I always thought Yaphet Kotto was one of the greatest names in film history. It sounds more like a place than a name. And where would that place be? Africa, Asia, the Middle East? Who knows? I loved the sound of his voice too. It had this great resonance. And when the words left his lips, it was as if they came from a mouth that had a tongue residing within that was just a little too large. Kotto had this bit of a slur when he spoke. Yet somehow, he was never hard to understand, it just made him distinctive. There was no way on earth to confuse the voice of Yaphet Kotto with any other human being.
Kotto’s film career began in the mid-’60s, but it wouldn’t be until 1972 when Kotto delivered a one-two punch that would put him on the map with movie goers. First came the solid urban cop drama Across 110th Street (the theme song of which was put to great use by Quentin Tarantino in Jackie Brown) which gave Kotto his first starring role as a young cop partnered with a grizzled Anthony Quinn chasing down a murderous trio. Later that year, Kotto received what was possibly the greatest exposure of his career as a Bond villain in Live and Let Die. While neither of those movies would be considered classics, they were significant career boosters for Kotto.
Over the next two years, Kotto did time in a handful of blaxploitation thrillers (Truck Turner and Friday Foster being the most notable), but perhaps his greatest role came in 1978 in Paul Schrader’s criminally undervalued auto labor union drama, Blue Collar, starring across from Harvey Keitel, and in a rare straight dramatic role, Richard Pryor. As a trio of Detroit auto workers caught between a corporation only slightly less corrupt than the union, Blue Collar was the rare film that took no sides with any institution or even its protagonists. The message of Blue Collar was simple. If you put people in desperate situations with no way out, they may just become the very thing they are railing against. Of the three leads, it would be difficult, if not impossible, to choose a standout among them. Keitel was at peak, Pryor was a revelation, and Kotto was their equal – which lord knows, is really saying something. Blue Collar is one of the great lost films of the ’70s and is ripe for rediscovery.
Just one year later, Kotto followed up Schrader’s largely unseen classic with an all-time great film that has become a part of our culture like few sci-fi films ever have – Alien. As part of the ill-fated crew (Sigourney Weaver and Jonesy aside) of the spaceship Nostromo, Alien crossed over several genres until it simply became one unto itself. The sci-fi and horror aspects are obvious, but Alien often plays like a haunted house film too. As Parker, Kotto may not get the best death (that one will always belong to John Hurt), but he was a part of a completely convincing cast whose comradery at no point felt forced. While Weaver’s role is the largest, the chemistry of the supporting characters is essential in making you feel the one by one, almost Agatha Christie-like inspired deaths (well, if Agatha’s weapon of choice was a double-jawed xenomorph that is hands down the scariest movie monster I’ve ever seen onscreen).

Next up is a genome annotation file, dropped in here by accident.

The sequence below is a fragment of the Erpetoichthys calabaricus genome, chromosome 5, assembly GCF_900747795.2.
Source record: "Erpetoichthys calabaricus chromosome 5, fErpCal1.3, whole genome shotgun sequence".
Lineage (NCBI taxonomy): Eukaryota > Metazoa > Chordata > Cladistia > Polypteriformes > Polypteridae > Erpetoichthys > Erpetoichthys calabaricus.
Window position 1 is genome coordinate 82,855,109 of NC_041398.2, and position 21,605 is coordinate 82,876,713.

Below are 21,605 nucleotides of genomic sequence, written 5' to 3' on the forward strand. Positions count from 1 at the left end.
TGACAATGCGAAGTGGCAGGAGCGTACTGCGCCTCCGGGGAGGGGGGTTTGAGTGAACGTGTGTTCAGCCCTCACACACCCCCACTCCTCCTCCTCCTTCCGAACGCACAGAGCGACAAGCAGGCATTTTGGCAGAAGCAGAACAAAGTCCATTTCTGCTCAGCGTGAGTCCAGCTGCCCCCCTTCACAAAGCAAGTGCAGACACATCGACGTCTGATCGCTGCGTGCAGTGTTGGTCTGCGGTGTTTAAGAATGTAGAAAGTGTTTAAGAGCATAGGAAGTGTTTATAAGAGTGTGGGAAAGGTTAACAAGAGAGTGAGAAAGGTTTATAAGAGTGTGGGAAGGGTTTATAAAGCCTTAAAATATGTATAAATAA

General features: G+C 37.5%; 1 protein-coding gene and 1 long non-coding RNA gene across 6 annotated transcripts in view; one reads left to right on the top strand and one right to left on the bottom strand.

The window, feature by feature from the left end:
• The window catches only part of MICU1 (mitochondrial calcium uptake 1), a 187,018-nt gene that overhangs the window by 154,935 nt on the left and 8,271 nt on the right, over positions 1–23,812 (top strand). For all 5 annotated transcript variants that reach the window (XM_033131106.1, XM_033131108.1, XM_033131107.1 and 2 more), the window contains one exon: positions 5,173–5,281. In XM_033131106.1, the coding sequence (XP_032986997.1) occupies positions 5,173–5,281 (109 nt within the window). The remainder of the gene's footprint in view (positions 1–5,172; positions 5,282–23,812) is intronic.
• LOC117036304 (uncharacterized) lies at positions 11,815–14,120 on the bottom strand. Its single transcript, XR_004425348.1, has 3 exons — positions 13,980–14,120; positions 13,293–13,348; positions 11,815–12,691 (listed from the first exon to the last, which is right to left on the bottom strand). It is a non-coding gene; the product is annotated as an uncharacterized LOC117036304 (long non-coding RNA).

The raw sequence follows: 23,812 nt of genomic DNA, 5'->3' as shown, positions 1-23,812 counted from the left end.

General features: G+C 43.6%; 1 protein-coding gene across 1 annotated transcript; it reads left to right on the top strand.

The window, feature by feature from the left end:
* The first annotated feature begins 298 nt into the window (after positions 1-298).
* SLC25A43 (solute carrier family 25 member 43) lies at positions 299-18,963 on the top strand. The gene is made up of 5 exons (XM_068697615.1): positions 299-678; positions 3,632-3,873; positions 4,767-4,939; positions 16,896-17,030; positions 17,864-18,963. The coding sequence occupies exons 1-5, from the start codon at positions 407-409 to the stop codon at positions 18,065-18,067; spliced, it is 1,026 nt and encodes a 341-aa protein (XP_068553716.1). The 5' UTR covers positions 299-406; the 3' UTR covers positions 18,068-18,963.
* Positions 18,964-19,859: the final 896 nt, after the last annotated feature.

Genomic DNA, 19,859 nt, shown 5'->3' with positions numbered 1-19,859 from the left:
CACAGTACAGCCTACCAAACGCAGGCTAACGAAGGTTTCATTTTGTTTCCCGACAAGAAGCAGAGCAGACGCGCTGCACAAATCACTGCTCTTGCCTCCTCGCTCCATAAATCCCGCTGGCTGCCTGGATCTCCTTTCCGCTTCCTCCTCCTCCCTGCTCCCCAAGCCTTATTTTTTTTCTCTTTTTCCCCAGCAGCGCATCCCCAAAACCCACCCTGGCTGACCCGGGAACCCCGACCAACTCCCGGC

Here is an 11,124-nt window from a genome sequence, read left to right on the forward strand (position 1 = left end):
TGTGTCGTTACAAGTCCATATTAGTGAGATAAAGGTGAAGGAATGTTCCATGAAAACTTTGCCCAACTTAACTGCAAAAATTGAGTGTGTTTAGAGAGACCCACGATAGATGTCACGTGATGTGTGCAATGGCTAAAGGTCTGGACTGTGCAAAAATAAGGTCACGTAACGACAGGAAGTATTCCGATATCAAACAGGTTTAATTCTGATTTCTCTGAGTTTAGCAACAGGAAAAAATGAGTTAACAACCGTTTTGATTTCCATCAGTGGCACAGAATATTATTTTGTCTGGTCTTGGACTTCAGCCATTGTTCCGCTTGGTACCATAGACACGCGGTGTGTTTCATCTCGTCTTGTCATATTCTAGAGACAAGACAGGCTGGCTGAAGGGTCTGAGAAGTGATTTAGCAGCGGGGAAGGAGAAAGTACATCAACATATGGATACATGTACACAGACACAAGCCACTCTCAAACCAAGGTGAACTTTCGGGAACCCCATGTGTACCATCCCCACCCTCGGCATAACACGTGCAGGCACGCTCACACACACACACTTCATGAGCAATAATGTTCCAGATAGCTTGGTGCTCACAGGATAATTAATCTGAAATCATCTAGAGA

The ’80s weren’t nearly as kind to Kotto as the ’70s were. He did have a strong part in the undervalued Robert Redford prison drama Brubaker as well as a notable role in Martin Brest’s classic bounty hunter comedy, Midnight Run. And I suppose depending on how you feel about the Schwarzenegger vehicle, The Running Man, you might mark that film on the credit side of the ledger for Kotto.
Kotto’s final great role came on television in David Simon’s critically acclaimed (if ratings challenged) Homicide: Life on the Street. Homicide ran from 1993 to 1999 and sired a one-off TV film in 2000. Kotto played Lieutenant Al “Gee” Giardello. As the world weary leader of the Baltimore homicide shift, Kotto played a man who was good at his job, but bad at politics, which kept him from getting well-deserved promotions despite his record. In the 2000 TV film (a de facto series finale), Giardello is finally offered that promotion, but he turns it down because it would require him to leave homicide. As Omar Little from David Simon’s masterful HBO series The Wire would go on to say, “Man’s got to have a code.” Al Giardello had a code, his was homicide, even though a part of him hated it.
Kotto worked sparsely after Homicide came to a close. In fact, his last credit is for voicing Parker in an Alien-based video game.
Somewhere out there in the heads of movie lovers there is a long list of beloved “character” actors. Names like Dennis Farina, JT Walsh, and Peter Boyle can be found there. And if they are doing that list right, the name of Yaphet Kotto will be found on the roll call as well.
Sasha, Ryan, and Clarence have been stuck with me since April 27, 2018. Co-creator (with Ryan Adams) of the Reframe feature, staff writer, interviewer du jour, and a proud member of GALECA and the Indiana Film Journalists Association. I also scribe on boxing at NY Fights. My essay "My Black Grandpa" was shortlisted as "Best of Folklore" by The Bitter Southerner in 2018. My first work of fiction, "Eat 'Em Up, Tigers!" was published in Detroit Stories Quarterly in the 2020 summer edition.